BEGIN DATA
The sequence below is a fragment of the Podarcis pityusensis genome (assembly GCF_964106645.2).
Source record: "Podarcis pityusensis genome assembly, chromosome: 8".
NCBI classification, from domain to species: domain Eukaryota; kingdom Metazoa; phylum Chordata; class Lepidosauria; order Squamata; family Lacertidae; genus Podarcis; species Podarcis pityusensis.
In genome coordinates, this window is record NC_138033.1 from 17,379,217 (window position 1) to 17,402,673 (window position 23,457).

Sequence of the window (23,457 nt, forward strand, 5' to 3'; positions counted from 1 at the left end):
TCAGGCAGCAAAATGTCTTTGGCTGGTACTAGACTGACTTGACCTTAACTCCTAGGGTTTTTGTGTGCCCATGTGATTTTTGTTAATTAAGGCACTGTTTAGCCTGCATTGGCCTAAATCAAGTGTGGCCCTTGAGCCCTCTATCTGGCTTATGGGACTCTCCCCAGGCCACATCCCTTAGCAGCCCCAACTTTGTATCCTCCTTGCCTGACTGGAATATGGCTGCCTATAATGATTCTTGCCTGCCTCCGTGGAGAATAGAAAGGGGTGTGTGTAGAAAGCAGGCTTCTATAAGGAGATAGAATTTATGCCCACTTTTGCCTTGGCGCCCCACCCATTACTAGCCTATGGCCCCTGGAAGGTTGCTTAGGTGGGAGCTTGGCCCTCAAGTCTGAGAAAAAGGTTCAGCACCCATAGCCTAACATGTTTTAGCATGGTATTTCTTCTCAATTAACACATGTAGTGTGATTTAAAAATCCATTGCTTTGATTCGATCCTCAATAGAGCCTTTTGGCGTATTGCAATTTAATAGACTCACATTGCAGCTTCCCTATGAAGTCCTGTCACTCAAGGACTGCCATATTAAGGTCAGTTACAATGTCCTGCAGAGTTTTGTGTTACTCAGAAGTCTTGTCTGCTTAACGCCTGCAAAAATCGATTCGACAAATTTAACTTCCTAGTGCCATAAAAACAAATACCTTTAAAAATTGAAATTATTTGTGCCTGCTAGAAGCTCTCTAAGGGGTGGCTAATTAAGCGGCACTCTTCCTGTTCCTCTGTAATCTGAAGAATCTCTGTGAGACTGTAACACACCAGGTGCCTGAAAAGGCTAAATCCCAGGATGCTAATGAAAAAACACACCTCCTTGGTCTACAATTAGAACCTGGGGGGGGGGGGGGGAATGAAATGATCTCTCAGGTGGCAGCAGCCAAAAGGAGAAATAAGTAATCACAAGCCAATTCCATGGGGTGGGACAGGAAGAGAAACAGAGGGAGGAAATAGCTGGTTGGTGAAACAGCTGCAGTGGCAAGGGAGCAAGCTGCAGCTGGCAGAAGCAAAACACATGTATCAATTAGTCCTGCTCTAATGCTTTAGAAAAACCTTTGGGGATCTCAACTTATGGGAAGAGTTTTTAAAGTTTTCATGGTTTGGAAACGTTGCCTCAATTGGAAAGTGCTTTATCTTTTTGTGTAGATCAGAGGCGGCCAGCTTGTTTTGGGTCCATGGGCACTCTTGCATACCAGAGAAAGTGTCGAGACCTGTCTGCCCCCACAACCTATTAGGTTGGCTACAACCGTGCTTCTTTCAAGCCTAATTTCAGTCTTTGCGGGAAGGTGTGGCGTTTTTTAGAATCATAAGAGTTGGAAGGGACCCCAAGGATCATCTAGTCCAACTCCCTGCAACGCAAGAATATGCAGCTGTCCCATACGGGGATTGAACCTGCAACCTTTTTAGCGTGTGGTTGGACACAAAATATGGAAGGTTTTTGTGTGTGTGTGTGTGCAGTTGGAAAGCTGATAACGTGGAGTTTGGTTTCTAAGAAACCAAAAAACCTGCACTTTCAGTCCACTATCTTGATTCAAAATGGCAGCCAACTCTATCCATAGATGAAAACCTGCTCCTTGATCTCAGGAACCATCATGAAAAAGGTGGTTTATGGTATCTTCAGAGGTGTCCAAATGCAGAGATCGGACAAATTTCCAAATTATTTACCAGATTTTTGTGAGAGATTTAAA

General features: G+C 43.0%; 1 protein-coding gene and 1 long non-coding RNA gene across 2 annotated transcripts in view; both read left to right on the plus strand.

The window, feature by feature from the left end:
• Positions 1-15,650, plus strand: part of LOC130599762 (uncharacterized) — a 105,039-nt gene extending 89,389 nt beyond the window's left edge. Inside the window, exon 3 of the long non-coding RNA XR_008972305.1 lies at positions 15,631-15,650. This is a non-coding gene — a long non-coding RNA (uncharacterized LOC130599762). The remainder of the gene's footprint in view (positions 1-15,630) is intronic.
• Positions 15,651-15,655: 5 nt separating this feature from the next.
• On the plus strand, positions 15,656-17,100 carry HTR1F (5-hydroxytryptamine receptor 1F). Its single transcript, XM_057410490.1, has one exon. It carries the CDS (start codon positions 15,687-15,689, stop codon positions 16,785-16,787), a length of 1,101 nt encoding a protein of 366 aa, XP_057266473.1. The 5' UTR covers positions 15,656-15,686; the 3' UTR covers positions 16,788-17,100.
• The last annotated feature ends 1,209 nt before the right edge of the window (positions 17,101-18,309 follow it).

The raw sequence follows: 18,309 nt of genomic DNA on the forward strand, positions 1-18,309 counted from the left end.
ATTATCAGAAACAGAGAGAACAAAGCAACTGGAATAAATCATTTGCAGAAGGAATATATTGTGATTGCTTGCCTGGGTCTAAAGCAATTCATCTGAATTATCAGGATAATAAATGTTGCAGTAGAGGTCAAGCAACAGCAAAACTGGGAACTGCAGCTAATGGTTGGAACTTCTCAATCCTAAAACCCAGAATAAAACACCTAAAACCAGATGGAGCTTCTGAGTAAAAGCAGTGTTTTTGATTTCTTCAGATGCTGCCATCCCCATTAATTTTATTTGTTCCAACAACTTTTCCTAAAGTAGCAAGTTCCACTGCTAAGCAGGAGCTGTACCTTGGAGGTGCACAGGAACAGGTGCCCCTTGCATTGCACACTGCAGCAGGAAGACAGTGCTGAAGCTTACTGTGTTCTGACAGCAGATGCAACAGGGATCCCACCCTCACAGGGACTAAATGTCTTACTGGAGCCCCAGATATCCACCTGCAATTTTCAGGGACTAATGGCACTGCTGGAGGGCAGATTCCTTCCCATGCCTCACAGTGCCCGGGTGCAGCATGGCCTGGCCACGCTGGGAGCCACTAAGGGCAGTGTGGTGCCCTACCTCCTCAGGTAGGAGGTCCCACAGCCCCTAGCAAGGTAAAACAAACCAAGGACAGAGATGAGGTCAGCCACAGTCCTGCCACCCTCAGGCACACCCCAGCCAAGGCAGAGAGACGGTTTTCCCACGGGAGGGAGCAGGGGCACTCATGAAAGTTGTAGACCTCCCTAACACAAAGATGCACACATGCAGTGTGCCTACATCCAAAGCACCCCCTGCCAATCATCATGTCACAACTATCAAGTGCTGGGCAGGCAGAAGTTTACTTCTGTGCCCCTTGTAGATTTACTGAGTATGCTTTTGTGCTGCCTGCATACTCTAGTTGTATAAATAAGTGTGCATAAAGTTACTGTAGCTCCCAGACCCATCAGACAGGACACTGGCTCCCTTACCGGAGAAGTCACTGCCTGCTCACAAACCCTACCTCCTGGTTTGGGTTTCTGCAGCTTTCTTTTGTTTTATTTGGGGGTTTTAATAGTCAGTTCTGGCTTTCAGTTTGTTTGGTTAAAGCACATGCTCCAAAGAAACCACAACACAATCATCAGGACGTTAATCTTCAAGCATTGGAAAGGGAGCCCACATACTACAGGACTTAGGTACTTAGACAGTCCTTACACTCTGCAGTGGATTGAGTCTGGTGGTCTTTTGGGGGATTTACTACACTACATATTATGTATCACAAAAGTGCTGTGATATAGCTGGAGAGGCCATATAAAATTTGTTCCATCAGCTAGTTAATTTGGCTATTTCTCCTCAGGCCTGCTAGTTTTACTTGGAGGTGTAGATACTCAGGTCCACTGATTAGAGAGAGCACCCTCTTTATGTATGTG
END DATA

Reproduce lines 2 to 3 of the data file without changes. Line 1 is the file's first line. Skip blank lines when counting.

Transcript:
Source record: "Podarcis pityusensis genome assembly, chromosome: 8".
NCBI classification, from domain to species: domain Eukaryota; kingdom Metazoa; phylum Chordata; class Lepidosauria; order Squamata; family Lacertidae; genus Podarcis; species Podarcis pityusensis.